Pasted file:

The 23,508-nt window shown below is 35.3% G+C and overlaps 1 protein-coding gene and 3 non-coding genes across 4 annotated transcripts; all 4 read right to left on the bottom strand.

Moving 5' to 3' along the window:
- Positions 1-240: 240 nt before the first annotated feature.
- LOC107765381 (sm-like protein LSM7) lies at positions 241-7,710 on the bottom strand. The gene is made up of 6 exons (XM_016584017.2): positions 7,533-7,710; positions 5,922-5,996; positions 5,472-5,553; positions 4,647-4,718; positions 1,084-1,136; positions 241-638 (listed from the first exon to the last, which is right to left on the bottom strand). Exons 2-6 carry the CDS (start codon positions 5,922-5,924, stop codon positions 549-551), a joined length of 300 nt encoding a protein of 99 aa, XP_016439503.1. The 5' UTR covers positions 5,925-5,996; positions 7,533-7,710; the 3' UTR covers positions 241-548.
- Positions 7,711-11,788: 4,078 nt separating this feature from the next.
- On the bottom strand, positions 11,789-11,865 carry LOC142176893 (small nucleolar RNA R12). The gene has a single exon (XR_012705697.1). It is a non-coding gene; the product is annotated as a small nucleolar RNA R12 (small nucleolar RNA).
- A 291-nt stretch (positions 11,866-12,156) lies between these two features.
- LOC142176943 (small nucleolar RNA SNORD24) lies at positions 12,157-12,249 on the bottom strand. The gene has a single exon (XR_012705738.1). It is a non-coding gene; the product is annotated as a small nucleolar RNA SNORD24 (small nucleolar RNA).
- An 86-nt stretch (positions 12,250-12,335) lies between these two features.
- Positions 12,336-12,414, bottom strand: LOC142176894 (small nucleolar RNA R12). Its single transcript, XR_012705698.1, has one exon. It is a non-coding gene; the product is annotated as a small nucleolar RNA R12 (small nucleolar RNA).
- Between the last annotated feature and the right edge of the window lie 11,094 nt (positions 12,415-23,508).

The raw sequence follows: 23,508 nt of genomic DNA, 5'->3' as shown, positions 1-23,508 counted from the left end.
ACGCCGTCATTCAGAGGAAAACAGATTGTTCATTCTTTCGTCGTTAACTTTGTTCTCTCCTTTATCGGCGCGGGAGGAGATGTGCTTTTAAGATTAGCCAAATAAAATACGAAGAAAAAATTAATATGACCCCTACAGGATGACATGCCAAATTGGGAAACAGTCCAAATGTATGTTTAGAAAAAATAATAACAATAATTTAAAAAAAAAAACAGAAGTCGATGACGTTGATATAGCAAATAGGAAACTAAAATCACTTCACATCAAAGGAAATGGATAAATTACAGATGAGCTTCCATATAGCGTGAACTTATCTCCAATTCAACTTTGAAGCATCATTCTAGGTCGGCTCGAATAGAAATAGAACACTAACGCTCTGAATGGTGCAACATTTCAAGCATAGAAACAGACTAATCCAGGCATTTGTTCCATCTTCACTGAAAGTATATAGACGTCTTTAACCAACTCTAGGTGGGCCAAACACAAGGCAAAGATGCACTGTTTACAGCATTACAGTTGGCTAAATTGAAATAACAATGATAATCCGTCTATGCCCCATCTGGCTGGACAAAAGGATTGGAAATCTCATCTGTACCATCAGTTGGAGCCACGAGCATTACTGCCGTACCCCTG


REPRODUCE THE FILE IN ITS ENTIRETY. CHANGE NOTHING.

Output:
The 23,508-nt window shown below is 35.3% G+C and overlaps 1 protein-coding gene and 3 non-coding genes across 4 annotated transcripts; all 4 read right to left on the bottom strand.

Moving 5' to 3' along the window:
- Positions 1-240: 240 nt before the first annotated feature.
- LOC107765381 (sm-like protein LSM7) lies at positions 241-7,710 on the bottom strand. The gene is made up of 6 exons (XM_016584017.2): positions 7,533-7,710; positions 5,922-5,996; positions 5,472-5,553; positions 4,647-4,718; positions 1,084-1,136; positions 241-638 (listed from the first exon to the last, which is right to left on the bottom strand). Exons 2-6 carry the CDS (start codon positions 5,922-5,924, stop codon positions 549-551), a joined length of 300 nt encoding a protein of 99 aa, XP_016439503.1. The 5' UTR covers positions 5,925-5,996; positions 7,533-7,710; the 3' UTR covers positions 241-548.
- Positions 7,711-11,788: 4,078 nt separating this feature from the next.
- On the bottom strand, positions 11,789-11,865 carry LOC142176893 (small nucleolar RNA R12). The gene has a single exon (XR_012705697.1). It is a non-coding gene; the product is annotated as a small nucleolar RNA R12 (small nucleolar RNA).
- A 291-nt stretch (positions 11,866-12,156) lies between these two features.
- LOC142176943 (small nucleolar RNA SNORD24) lies at positions 12,157-12,249 on the bottom strand. The gene has a single exon (XR_012705738.1). It is a non-coding gene; the product is annotated as a small nucleolar RNA SNORD24 (small nucleolar RNA).
- An 86-nt stretch (positions 12,250-12,335) lies between these two features.
- Positions 12,336-12,414, bottom strand: LOC142176894 (small nucleolar RNA R12). Its single transcript, XR_012705698.1, has one exon. It is a non-coding gene; the product is annotated as a small nucleolar RNA R12 (small nucleolar RNA).
- Between the last annotated feature and the right edge of the window lie 11,094 nt (positions 12,415-23,508).

The raw sequence follows: 23,508 nt of genomic DNA, 5'->3' as shown, positions 1-23,508 counted from the left end.
ACGCCGTCATTCAGAGGAAAACAGATTGTTCATTCTTTCGTCGTTAACTTTGTTCTCTCCTTTATCGGCGCGGGAGGAGATGTGCTTTTAAGATTAGCCAAATAAAATACGAAGAAAAAATTAATATGACCCCTACAGGATGACATGCCAAATTGGGAAACAGTCCAAATGTATGTTTAGAAAAAATAATAACAATAATTTAAAAAAAAAAACAGAAGTCGATGACGTTGATATAGCAAATAGGAAACTAAAATCACTTCACATCAAAGGAAATGGATAAATTACAGATGAGCTTCCATATAGCGTGAACTTATCTCCAATTCAACTTTGAAGCATCATTCTAGGTCGGCTCGAATAGAAATAGAACACTAACGCTCTGAATGGTGCAACATTTCAAGCATAGAAACAGACTAATCCAGGCATTTGTTCCATCTTCACTGAAAGTATATAGACGTCTTTAACCAACTCTAGGTGGGCCAAACACAAGGCAAAGATGCACTGTTTACAGCATTACAGTTGGCTAAATTGAAATAACAATGATAATCCGTCTATGCCCCATCTGGCTGGACAAAAGGATTGGAAATCTCATCTGTACCATCAGTTGGAGCCACGAGCATTACTGCCGTACCCCTG